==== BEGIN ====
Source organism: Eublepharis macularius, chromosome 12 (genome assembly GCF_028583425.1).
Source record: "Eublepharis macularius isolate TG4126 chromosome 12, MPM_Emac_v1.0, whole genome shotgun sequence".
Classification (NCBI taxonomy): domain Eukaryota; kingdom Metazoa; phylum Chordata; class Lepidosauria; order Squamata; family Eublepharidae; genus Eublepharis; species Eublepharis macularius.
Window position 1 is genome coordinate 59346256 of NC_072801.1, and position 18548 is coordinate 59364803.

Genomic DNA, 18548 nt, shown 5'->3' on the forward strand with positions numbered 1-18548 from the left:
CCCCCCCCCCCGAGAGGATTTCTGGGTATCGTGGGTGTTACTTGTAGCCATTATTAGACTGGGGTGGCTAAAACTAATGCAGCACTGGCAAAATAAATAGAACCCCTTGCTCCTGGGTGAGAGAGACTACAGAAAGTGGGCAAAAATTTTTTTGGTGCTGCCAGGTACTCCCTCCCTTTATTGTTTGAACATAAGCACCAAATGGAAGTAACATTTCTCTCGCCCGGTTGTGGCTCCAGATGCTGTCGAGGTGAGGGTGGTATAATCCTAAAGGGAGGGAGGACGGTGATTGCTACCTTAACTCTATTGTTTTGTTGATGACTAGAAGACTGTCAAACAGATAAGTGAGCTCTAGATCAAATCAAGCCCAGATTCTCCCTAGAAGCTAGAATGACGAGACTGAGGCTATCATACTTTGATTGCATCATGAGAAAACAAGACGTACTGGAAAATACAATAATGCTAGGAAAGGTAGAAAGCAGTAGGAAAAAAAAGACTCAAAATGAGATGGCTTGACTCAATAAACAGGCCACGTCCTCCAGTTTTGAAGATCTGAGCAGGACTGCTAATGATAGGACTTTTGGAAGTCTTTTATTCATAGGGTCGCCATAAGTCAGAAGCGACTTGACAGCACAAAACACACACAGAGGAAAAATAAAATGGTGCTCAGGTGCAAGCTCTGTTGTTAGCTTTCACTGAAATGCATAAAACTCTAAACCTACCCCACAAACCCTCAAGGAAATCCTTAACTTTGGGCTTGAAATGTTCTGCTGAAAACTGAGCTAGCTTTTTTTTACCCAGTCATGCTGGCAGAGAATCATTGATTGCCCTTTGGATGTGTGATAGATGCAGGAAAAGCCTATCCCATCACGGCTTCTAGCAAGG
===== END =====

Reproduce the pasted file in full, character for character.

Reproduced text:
Source organism: Eublepharis macularius, chromosome 12 (genome assembly GCF_028583425.1).
Source record: "Eublepharis macularius isolate TG4126 chromosome 12, MPM_Emac_v1.0, whole genome shotgun sequence".
Classification (NCBI taxonomy): domain Eukaryota; kingdom Metazoa; phylum Chordata; class Lepidosauria; order Squamata; family Eublepharidae; genus Eublepharis; species Eublepharis macularius.
Window position 1 is genome coordinate 59346256 of NC_072801.1, and position 18548 is coordinate 59364803.

Genomic DNA, 18548 nt, shown 5'->3' on the forward strand with positions numbered 1-18548 from the left:
CCCCCCCCCCCGAGAGGATTTCTGGGTATCGTGGGTGTTACTTGTAGCCATTATTAGACTGGGGTGGCTAAAACTAATGCAGCACTGGCAAAATAAATAGAACCCCTTGCTCCTGGGTGAGAGAGACTACAGAAAGTGGGCAAAAATTTTTTTGGTGCTGCCAGGTACTCCCTCCCTTTATTGTTTGAACATAAGCACCAAATGGAAGTAACATTTCTCTCGCCCGGTTGTGGCTCCAGATGCTGTCGAGGTGAGGGTGGTATAATCCTAAAGGGAGGGAGGACGGTGATTGCTACCTTAACTCTATTGTTTTGTTGATGACTAGAAGACTGTCAAACAGATAAGTGAGCTCTAGATCAAATCAAGCCCAGATTCTCCCTAGAAGCTAGAATGACGAGACTGAGGCTATCATACTTTGATTGCATCATGAGAAAACAAGACGTACTGGAAAATACAATAATGCTAGGAAAGGTAGAAAGCAGTAGGAAAAAAAAGACTCAAAATGAGATGGCTTGACTCAATAAACAGGCCACGTCCTCCAGTTTTGAAGATCTGAGCAGGACTGCTAATGATAGGACTTTTGGAAGTCTTTTATTCATAGGGTCGCCATAAGTCAGAAGCGACTTGACAGCACAAAACACACACAGAGGAAAAATAAAATGGTGCTCAGGTGCAAGCTCTGTTGTTAGCTTTCACTGAAATGCATAAAACTCTAAACCTACCCCACAAACCCTCAAGGAAATCCTTAACTTTGGGCTTGAAATGTTCTGCTGAAAACTGAGCTAGCTTTTTTTTACCCAGTCATGCTGGCAGAGAATCATTGATTGCCCTTTGGATGTGTGATAGATGCAGGAAAAGCCTATCCCATCACGGCTTCTAGCAAGG